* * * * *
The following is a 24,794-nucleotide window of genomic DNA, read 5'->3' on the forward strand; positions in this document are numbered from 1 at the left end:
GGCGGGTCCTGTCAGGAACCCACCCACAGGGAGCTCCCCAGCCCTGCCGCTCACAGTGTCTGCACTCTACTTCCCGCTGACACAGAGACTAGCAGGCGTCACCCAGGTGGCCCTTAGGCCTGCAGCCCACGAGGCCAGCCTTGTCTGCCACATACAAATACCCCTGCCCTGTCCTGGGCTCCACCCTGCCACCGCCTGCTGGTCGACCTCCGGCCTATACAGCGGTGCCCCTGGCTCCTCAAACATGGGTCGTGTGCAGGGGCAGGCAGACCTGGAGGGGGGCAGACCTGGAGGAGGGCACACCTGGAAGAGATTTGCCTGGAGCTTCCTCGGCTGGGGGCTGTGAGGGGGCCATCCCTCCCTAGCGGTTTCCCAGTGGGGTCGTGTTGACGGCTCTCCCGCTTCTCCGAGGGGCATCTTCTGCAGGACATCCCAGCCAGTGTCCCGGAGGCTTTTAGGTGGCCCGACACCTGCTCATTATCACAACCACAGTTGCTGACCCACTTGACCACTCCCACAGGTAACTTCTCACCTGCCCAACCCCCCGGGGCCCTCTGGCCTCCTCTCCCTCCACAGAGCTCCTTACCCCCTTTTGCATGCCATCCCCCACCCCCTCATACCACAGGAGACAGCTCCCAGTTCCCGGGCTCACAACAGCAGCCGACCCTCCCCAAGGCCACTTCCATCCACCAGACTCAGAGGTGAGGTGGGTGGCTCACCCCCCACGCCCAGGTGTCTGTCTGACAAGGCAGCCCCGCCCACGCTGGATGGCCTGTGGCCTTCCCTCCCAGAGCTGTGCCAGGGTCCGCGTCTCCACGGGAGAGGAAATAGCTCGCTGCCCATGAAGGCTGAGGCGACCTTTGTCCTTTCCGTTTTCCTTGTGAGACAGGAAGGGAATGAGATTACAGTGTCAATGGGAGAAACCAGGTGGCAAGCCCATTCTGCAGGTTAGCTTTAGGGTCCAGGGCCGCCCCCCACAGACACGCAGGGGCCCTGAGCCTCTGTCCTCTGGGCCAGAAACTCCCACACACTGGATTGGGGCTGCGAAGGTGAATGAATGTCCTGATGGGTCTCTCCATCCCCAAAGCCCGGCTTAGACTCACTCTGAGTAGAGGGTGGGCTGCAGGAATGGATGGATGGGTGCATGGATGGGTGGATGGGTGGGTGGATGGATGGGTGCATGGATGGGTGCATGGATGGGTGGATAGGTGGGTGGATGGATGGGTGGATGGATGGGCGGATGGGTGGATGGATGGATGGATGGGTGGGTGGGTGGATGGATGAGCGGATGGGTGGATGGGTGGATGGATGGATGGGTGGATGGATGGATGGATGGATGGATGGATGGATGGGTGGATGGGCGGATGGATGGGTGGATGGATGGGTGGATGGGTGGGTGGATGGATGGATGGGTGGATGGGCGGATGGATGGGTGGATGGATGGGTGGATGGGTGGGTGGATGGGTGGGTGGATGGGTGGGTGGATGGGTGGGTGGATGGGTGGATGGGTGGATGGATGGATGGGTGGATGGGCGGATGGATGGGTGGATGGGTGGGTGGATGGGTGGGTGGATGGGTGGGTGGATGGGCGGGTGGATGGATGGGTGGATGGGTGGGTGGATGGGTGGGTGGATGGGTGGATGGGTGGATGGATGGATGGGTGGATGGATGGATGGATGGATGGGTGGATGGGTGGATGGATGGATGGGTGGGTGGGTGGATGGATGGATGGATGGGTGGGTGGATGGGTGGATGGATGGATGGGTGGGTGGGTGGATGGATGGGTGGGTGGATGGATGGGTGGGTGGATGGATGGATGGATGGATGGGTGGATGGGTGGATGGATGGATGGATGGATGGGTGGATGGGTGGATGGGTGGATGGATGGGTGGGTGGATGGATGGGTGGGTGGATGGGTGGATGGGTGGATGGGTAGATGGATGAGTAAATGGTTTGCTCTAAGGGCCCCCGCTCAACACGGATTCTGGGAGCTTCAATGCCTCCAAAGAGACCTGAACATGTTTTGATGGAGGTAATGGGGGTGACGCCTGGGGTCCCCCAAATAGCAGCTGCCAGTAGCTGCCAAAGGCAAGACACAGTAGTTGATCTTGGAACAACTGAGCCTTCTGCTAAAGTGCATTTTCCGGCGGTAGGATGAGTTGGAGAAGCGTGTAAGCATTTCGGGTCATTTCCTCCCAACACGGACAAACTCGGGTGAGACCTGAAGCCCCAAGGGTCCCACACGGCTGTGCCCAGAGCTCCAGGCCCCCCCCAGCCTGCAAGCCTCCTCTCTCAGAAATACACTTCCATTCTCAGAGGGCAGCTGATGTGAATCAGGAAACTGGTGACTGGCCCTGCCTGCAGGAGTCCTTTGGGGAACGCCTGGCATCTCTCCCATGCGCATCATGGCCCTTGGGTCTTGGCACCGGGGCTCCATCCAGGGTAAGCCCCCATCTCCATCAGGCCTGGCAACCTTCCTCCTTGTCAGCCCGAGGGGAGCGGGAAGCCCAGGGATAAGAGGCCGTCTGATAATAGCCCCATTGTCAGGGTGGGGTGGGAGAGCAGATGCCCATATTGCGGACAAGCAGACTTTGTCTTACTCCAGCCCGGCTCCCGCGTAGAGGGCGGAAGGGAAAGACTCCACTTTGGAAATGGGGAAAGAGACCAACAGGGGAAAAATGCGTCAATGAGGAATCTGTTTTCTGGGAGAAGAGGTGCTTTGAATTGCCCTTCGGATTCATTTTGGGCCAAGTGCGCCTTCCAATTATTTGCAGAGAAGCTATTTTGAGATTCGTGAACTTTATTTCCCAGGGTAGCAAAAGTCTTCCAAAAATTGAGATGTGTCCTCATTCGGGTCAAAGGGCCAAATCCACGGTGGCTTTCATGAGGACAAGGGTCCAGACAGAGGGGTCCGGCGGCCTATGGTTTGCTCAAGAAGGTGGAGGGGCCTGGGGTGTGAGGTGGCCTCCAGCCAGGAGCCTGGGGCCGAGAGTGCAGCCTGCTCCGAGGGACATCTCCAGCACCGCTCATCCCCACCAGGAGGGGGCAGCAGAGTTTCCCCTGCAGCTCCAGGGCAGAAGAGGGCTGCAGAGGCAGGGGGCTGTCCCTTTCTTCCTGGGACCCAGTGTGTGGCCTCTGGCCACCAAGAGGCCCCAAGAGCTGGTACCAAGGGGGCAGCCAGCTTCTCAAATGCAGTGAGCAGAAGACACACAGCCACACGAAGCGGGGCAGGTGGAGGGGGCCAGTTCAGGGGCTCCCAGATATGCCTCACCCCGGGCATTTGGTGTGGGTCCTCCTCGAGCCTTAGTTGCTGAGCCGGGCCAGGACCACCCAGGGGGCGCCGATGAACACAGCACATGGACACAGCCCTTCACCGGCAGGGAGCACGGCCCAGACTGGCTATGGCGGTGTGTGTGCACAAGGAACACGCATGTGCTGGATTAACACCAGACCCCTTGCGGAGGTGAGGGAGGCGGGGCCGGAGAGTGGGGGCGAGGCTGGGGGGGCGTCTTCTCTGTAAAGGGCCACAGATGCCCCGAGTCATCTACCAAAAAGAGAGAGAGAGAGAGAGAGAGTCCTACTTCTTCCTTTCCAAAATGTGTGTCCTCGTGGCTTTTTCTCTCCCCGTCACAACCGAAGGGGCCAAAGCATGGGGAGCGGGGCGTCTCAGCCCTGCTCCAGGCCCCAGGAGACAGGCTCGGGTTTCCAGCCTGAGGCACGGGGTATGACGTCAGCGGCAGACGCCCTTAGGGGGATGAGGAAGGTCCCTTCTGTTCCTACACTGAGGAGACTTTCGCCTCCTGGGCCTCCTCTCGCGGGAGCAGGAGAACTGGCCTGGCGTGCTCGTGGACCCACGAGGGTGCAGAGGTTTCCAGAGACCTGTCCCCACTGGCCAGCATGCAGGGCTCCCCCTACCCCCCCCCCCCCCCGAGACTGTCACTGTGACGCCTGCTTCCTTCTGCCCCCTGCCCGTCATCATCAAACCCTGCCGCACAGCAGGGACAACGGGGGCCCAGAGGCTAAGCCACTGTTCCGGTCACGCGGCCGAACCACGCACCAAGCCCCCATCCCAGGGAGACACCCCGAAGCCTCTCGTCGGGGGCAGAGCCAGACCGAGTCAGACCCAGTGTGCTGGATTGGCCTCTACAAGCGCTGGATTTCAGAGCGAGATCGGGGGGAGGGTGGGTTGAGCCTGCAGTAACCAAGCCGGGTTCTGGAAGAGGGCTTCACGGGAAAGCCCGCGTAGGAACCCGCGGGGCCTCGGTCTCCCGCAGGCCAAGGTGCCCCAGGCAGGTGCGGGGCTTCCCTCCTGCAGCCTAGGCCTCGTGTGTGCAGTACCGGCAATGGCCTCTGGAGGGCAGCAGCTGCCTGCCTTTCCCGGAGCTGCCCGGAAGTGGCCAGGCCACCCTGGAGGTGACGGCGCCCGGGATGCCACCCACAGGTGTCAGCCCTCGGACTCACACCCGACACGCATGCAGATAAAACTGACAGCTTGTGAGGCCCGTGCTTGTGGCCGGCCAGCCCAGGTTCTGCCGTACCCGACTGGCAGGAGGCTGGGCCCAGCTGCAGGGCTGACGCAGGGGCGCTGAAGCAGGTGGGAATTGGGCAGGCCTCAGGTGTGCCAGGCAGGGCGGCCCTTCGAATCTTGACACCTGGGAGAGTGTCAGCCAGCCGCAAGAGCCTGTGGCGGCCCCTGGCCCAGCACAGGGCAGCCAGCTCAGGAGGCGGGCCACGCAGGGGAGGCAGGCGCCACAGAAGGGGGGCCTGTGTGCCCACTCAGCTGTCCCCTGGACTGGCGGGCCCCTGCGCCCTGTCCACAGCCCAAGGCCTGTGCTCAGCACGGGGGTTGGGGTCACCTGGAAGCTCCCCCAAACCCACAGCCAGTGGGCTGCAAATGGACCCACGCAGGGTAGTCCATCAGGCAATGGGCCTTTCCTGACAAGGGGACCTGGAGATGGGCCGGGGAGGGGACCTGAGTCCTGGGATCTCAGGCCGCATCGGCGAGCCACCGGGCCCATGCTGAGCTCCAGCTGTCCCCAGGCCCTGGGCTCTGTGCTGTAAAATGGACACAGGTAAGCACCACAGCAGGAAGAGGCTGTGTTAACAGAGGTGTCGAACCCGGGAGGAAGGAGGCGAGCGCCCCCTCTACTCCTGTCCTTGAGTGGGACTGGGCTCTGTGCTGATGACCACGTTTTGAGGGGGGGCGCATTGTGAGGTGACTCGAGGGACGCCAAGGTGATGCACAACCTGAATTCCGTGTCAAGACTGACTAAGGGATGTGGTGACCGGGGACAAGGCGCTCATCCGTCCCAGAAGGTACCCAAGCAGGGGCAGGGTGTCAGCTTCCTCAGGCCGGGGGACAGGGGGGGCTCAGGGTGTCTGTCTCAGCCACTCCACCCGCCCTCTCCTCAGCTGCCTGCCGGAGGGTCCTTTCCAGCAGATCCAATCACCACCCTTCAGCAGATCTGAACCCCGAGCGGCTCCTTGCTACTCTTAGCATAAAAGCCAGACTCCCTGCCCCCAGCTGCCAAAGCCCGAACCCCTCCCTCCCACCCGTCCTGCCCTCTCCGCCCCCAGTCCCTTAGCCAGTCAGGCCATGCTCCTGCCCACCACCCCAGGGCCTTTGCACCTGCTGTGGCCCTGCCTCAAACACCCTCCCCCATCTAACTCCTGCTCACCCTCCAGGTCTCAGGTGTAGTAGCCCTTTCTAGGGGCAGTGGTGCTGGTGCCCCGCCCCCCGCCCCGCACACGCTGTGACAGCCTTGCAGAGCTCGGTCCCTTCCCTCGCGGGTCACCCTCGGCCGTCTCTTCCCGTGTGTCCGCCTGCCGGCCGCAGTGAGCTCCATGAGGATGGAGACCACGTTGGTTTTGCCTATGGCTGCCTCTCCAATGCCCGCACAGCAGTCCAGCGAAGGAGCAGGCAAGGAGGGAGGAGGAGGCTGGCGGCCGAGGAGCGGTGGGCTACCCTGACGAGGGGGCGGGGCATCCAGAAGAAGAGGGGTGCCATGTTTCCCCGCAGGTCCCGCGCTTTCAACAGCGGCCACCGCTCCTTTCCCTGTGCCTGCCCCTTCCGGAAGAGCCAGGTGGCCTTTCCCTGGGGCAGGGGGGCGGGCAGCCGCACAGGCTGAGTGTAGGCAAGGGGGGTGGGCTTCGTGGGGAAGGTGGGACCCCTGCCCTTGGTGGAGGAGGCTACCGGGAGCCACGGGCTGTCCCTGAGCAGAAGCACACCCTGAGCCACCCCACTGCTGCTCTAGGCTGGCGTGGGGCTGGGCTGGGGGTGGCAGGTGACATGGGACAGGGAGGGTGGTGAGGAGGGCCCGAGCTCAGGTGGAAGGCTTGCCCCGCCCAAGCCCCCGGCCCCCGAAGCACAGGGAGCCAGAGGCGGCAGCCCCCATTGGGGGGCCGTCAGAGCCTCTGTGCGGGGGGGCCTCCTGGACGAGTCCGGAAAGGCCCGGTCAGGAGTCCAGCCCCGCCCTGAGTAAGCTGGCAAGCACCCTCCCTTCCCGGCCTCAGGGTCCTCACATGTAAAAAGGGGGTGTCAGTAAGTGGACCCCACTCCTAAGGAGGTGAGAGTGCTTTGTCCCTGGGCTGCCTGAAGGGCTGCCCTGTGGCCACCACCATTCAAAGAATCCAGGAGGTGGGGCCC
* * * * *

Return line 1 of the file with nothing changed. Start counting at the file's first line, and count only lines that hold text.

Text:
The following is a 24,794-nucleotide window of genomic DNA, read 5'->3' on the forward strand; positions in this document are numbered from 1 at the left end: